Michigan consent agreements: What you need to know
With many local communities and school districts currently facing financial issues, understanding consent agreements is important to determining a local government’s potential future choices.
As local property taxes continue to fall, more and more communities and school districts are finding their finances in stress, if not actual crisis. Michigan P.A. 4, Local Government and School District Fiscal Accountability Act, outlines specific actions if a local government or school district finds itself in financial crisis. However, many citizens and some local government officials do not understand what a consent agreement is, how to determine if an entity should enter into an agreement and what the requirements of an agreement are.
A Consent Agreement is a legal agreement negotiated between a local government or school district and the designated state financial authority (SFA) to address the local unit’s fiscal problems. The SFA for municipalities is the State Treasurer. For school districts, it is the Superintendent of Public Instruction.
Prior to a consent agreement, a preliminary review is done by the SFA at the request of the local Chief Administrative Officer (CAO), the local government body or the SFA itself to determine if a financial problem exists. If a preliminary review finds probable financial stress, then a Financial Review Team is appointed to do a more thorough review of the finances of the local government or school district. There are three possible outcomes to a financial review:
- No further action because there is no stress or mild stress but the government is able to provide essential services for the next two years and the case is closed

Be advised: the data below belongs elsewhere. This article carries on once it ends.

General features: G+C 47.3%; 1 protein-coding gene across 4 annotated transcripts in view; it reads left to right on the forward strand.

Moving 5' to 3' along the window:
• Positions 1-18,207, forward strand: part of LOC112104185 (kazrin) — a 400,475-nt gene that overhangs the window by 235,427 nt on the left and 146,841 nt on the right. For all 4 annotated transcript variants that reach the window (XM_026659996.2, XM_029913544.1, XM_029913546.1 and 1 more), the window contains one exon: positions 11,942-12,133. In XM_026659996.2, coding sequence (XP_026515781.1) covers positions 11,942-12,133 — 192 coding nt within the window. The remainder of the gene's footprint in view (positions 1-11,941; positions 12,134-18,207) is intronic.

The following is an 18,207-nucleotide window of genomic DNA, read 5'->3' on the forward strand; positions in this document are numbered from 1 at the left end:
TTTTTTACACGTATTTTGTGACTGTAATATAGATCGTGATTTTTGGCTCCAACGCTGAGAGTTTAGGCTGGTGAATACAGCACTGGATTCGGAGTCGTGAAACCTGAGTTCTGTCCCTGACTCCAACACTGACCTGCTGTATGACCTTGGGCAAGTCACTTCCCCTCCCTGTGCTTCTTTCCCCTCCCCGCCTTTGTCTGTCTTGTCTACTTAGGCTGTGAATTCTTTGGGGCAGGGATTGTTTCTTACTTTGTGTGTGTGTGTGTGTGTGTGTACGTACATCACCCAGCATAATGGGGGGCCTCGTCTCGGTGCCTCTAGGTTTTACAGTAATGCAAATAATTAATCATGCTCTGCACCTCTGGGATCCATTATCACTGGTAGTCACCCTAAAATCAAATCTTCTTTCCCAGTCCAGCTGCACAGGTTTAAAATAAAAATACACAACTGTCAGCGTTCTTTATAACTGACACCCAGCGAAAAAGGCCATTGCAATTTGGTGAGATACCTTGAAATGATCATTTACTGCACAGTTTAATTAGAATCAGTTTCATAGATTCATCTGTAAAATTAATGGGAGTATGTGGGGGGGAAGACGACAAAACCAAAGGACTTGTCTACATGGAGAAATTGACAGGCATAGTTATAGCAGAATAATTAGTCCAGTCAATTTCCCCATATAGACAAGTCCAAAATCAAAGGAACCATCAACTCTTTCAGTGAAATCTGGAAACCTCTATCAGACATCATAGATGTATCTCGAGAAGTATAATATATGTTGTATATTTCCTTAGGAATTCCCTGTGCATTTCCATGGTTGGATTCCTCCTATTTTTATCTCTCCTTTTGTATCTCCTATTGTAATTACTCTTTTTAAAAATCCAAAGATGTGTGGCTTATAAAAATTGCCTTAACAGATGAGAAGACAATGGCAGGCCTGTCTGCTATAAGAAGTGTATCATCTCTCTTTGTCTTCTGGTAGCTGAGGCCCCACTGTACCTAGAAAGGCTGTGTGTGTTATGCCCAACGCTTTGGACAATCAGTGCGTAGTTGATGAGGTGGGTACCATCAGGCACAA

- Severe stress exists which shows that one or more stress factors exist or will exist within one year which threatens future ability to provide essential services if not addressed.
- Financial emergency exists which means two or more stress factors exist or will exist within one year which threatens current and future ability to provide essential services if not addressed.
If the Financial Review Team determines either severe stress or a financial emergency exists, it has the authority to negotiate and sign a consent agreement with the local government or school district’s CAO. The consent agreement also must be approved by resolution by the local entity’s governing body.
The goals of a consent agreement are to:
- Provide remedial measures to address the local financial problem(s)
- Provide financial stability to the local unit
A consent agreement allows elected officials to remain in charge during the consent agreement period while setting conditions and actions that must be followed to alleviate the financial crisis.
There are two types of Consent Agreements: Continuing Operations Plan (COP) or a Recovery Plan. The actions and activities are basically the same in both types of plan.
With a COP, the local government or school district prepares and submits its own plan to the SFA. The SFA has 14 days to approve or disapprove the plan. If the plan is rejected, the local entity has 30 days to revise the plan.
Conversely, with a Recovery Plan, the State Financial Authority develops and adopts the plan for the local government or district.
A consent agreement must contain the following information:
- A detailed projected budget of reasonable revenues and expenditures for a minimum of three years showing that expenditures will not exceed revenue and that any existing deficit will be eliminated
- A cash flow projection for the same budget period
- An operating plan that insures fiscal accountability for the budget period
- A plan for reasonable and necessary maintenance and capital expenditures
- An evaluation of pension and retiree health care costs and how those costs will be addressed during the budget timeframe.
- A provision for submitting quarterly compliance reports to the SFA showing compliance with the COP
In summary, a consent agreement outlines the process, terms and conditions for developing and implementing a financial plan to guide the local government or school district toward financial stability. Compliance with the agreement ultimately rests with the local elected body with oversight by and reporting to the designated state financial authority.
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